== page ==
This video happened forty years later than the one I mention previously in which Aycock’s original thought of “structure structuring” still rings true. But with this piece, time’s added sense of memory structuring becomes apparent. We spoke on the heels of her two-part retrospective Some Stories are Worth Repeating, shown at the Grey Art Gallery, NYU and Parrish Art Museum, with plans well underway for her May 2014 Park Avenue installation Paper Chase.
Karen Rester reviews the first museum exhibition of Martin “Kippy” Kippenberger’s work in Berlin, considering his playful legacy in this new context.
Since his untimely death at age forty-four from alcohol-induced liver cancer, there has been an upswing in the opinions of collectors, curators and art historians across Europe and America regarding Martin “Kippy” Kippenberger. Virtually ignored by the German art establishment during his lifetime, Kippenberger is currently being navigated into the pantheon of late 20th century artists where he will stand—with his pants down, he would no doubt have insisted—alongside the likes of Joseph Beuys and Sigmar Polke. I say “pants down” because the antic he was arguably most known for was dropping his trousers in public while breaking into the boogie-woogie.
They say his influence is only beginning to be appreciated, and his über-expansive, oeuvre—paintings, sculptures, installations, photographs, drawings, books, collages, poems, posters, stickers—that spans a mere 20 years and yet would fill the careers of several artists will take several lifetimes of exhibitions to unpack. He has been called the James Dean of German artists, given his prodigious output, early death and subsequent mythologizing that continue to provide a font of inspiration for the young artists that congregate in Berlin. This is one reason why Der Spiegel called the first ever museum exhibition of Kippenberger’s work in Berlin, Sehr Gut | Very Good, which runs until August 18, 2013 at the Hamburger Bahnhof Museum for Contemporary Art, long overdue.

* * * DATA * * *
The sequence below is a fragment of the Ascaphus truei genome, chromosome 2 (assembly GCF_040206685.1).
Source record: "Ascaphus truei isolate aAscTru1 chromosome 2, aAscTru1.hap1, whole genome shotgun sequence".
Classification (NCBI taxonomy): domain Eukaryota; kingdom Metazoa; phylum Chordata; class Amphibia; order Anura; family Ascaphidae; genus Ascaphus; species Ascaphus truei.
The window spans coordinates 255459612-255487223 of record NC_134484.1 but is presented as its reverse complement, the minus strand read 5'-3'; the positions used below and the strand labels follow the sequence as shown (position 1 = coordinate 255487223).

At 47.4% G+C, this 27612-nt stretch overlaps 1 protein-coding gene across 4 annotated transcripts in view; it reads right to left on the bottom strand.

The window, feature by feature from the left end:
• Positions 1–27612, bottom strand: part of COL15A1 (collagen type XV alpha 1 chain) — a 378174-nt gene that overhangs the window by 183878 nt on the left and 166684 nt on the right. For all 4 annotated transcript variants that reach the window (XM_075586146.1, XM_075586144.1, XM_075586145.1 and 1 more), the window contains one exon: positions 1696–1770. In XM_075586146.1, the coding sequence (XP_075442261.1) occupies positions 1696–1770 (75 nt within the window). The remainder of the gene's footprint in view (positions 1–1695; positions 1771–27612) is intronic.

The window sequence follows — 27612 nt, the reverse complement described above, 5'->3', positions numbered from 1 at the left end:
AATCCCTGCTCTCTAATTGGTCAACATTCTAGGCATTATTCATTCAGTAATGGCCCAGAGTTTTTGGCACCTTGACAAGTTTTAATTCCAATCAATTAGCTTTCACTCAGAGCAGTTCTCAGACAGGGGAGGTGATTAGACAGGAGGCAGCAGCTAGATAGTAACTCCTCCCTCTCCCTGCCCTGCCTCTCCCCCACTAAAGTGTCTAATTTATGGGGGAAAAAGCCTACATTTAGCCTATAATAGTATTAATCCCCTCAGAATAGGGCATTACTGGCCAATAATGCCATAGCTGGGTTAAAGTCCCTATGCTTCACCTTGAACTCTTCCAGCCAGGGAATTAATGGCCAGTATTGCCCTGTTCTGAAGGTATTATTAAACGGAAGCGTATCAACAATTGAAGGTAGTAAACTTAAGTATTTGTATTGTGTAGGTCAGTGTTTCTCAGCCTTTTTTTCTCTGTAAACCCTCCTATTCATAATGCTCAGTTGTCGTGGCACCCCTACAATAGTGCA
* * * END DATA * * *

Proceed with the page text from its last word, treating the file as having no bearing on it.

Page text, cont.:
Fourteen drawings from Jim Torok’s 2013 Jesus series. A painter by training, Torok’s often satirical work combines humor with a deep cynicism, tempered by a cartoon-like, storyboard aesthetic. He was featured in The Wick in BOMB 124/Summer 2013.
Todd Lester discusses his new personal project, Lanchonete, and the status of contemporary artist residencies.
“I’ll have glasses and red shoes. And maybe my suitcase.” That’s how I was to identify Todd Lester in a café in Edifício Copan, the symbolic building by Oscar Niemeyer in downtown São Paulo. It was a gorgeous day and the interview would be done in a hurry: Todd was leaving on the same day back to the US, after a week in the city.